Windows' File Explorer opens folders slowly? This trick may speed things up
Microsoft has changed File Explorer, the default file management tool in Windows, significantly with the release of Windows 11 and the first feature update for Windows 11.
The upcoming 2023 update for Windows 11 will introduce even more File Explorer changes, including a swapped menu and address bar in File Explorer windows, improved file previews, a recommended section, and a new Gallery view that displays images and media as thumbnails.
The opening of File Explorer or specific folders in the file manager may appear slow on some systems. While there are not any benchmarks that compare before and after loading times, at least some Windows 11 users and testers have reported that they think that File Explorer is slower than before.
Our colleagues over at German tech site Deskmodder share the sentiment. While the slowness is not affecting all users, it seems to affect some users.
A rather odd trick is making the round that could resolve the slowness for users. Two quick taps on the F11 key on the keyboard might speed up the loading in retail versions and also in Insider builds. F11 is mapped to toggling fullscreen mode in File Explorer; tapping it twice launches fullscreen mode and returns to the regular windowed mode immediately thereafter.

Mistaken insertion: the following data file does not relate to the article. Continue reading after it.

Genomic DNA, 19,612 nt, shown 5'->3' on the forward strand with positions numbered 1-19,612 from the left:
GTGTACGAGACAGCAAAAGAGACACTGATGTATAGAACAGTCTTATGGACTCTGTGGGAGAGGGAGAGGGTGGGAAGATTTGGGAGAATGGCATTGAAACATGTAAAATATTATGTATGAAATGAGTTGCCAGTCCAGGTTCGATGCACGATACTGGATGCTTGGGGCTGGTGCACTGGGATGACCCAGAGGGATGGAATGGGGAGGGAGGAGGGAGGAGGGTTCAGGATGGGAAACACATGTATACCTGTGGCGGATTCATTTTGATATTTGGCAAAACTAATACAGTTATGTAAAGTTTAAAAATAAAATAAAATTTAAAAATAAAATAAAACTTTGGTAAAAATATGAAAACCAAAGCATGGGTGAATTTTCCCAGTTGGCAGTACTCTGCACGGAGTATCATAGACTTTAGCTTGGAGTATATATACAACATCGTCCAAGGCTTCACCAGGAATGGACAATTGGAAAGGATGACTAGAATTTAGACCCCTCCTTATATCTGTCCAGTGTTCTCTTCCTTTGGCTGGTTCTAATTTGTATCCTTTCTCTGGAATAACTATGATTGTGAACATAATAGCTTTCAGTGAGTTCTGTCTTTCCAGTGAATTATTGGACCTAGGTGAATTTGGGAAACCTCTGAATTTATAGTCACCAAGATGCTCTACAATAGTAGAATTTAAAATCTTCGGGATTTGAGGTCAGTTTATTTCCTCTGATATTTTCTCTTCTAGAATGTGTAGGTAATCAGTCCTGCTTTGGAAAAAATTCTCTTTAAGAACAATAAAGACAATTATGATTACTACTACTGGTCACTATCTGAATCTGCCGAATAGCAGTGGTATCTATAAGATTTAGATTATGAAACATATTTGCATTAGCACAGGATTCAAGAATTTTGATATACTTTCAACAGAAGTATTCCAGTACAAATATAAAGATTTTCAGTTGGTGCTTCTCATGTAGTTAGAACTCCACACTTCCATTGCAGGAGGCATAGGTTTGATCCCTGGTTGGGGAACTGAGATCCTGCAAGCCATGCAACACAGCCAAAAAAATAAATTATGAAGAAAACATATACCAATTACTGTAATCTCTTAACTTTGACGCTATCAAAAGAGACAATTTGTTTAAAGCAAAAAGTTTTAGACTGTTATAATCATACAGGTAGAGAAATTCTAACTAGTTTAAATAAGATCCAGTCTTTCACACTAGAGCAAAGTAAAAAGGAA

Note that there is no button or menu item available to toggle fullscreen mode in File Explorer.
Not all experiences of slowness in File Explorer may be resolved by the trick. Mileage may vary, from never noticing a different over thinking that it could indeed be a bit faster to incredible gains.
It is unclear why entering and existing fullscreen mode is helping speed up the loading of folders for some Windows 11 users. Maybe it is boosting the File Explorer process somehow, but there is also the chance that this is simply a bug that Microsoft has not addressed yet.
Anyway, Windows 11 users who experience slowdowns when opening folders in File Explorer may want to give this little trick a try to see if it resolves the issue on their end.
Another, more drastic, option would be to switch to another file manager. Programs like FreeCommander, Total Commander, or Directory Opus offer improved functionality. Not all are free to use though, but trials are available to find out if they are suitable replacements.
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